Germany′s Merkel says negotiations needed with Taliban | News | DW | 05.09.2021

Visit the new DW website

Take a look at the beta version of dw.com. We're not done yet! Your opinion can help us make it better.

  1. Inhalt
  2. Navigation
  3. Weitere Inhalte
  4. Metanavigation
  5. Suche
  6. Choose from 30 Languages
Advertisement

News

Germany's Merkel says negotiations needed with Taliban

The German chancellor said negotiations were necessary in order to evacuate Afghans who worked with the German government. Meanwhile, the top Afghan resistance leader said he is "ready to stop fighting" the Taliban.

Afghan evacuees arrive in Kuwait after Taliban takeover

Merkel said Taliban talks are needed to evacuate Afghans who worked with the German government

German Chancellor Angela Merkel said Sunday she is in favor of opening a political dialogue with the Taliban, the Islamist group which controls most of Afghanistan. 

What did Merkel say?

"Regarding the Taliban, the fact is that of course we have to talk to them because they are now the ones who have to be addressed," Merkel said while on a visit to the western German city of Hagen, which was hit with massive flooding earlier this year.

She said the talks were necessary to help evacuate Afghans who were left behind.

"We want to get people out of the country who have worked for German development organizations in particular and who now feel threatened," Merkel added.  

She said dialogue would allow the flow of humanitarian aid into Afghanistan to continue. The German leader said it was a "good signal" that Kabul international airport was recently reopened for flights.   

CDU chancellor candidate Armin Laschet, who was with Merkel on the trip, has also expressed support for talks with the Taliban

What is the Taliban stance?

Merkel's comments come after a Taliban spokesperson told the Welt am Sonntag paper on Sunday that the group would like "strong and official diplomatic relations with Germany."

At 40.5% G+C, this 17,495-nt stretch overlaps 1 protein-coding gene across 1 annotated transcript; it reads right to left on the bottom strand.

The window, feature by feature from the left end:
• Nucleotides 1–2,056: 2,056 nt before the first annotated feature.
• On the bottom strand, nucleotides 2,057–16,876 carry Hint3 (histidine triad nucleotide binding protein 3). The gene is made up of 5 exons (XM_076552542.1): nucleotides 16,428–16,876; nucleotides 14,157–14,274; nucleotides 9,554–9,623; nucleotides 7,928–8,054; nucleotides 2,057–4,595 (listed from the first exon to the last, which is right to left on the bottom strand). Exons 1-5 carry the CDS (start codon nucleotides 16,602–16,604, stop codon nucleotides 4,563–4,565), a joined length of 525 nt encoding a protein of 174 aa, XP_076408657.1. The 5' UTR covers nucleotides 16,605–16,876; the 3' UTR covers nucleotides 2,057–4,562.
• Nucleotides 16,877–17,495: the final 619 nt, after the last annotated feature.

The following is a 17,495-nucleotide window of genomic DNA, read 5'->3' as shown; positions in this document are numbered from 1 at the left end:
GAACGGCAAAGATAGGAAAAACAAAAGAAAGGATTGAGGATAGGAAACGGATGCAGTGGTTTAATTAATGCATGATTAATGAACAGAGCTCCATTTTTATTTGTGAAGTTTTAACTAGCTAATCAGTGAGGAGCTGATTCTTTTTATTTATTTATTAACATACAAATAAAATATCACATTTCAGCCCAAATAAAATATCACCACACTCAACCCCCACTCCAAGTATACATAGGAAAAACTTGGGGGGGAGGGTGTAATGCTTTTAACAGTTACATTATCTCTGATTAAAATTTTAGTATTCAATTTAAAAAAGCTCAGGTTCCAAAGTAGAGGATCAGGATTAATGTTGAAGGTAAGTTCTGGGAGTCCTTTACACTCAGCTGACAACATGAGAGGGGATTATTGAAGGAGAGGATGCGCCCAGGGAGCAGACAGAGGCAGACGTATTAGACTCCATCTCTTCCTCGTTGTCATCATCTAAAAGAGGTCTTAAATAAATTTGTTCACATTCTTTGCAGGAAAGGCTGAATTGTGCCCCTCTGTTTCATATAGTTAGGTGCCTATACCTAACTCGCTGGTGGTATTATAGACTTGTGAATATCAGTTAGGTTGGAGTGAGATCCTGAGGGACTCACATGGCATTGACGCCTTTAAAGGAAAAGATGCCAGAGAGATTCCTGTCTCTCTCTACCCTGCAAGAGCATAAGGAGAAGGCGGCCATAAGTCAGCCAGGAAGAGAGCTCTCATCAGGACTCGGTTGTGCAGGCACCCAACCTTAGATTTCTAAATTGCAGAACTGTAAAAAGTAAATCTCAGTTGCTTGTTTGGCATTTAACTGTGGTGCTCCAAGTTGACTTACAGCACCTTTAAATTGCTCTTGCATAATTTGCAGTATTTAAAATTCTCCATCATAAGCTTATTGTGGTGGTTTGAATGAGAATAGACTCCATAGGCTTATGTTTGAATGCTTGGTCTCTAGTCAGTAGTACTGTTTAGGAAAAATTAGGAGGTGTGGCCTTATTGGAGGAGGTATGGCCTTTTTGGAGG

Merkel did not say she supports full diplomatic relations with Taliban-controlled Afghanistan. German Foreign Minister Heiko Maas said this week that Germany could reopen a diplomatic office in Kabul if the Taliban respect "fundamental human and women's rights," among other conditions.

Watch video 03:23

Escaping the Taliban: Politician Halima Sadaf Karimi

What is happening in Afghanistan?

Although the Taliban control the vast majority of the country, a resistance force has remained in the holdout Panjshir region. On Sunday, however, key opposition leader Ahmad said he is open to negotiations.

Massoud heads the National Resistance Front of Afghanistan (NRFA) based in Panjshir.  

"The NRF in principle agree to solve the current problems and put an immediate end to the fighting and continue negotiations," Massoud said in a post on social media.  

"To reach a lasting peace, the NRF is ready to stop fighting on condition that Taliban also stop their attacks and military movements on Panjshir and Andrarab," he added. 

The two sides could soon meet with an Ulema religious council to broker a political settlement..

Massoud's willingness to negotiate came after a Taliban spokesperson said the group has entered Panjshir's provincial capital.

Why are the Taliban back in power?

The United States had invaded Afghanistan in 2001 in pursuit of al-Qaeda, the terrorist organization which was behind the 9/11 terrorist attacks. During the invasion, US-backed forces deposed the Taliban, which had controlled the country since 1996 and implemented a strict version of Islamic law.

Watch video 01:37

Calls grow to scrutinize German Afghanistan mission

In April, President Joe Biden announced a complete withdrawal of US troops from the country after nearly 20 years, with NATO countries such as Germany also following suit.  The pullout allowed the Taliban to quickly overwhelm the US-aligned Afghan government and reestablish control over the capital on August 15.  

US Secretary of State Antony Blinken is expected to visit Germany next week, where he will hold talks with German officials about the situation in Afghanistan. Some German leaders, such as Bavarian premier Markus Söder, have slammed the US withdrawal. 

wd/dj (Reuters, AP, dpa)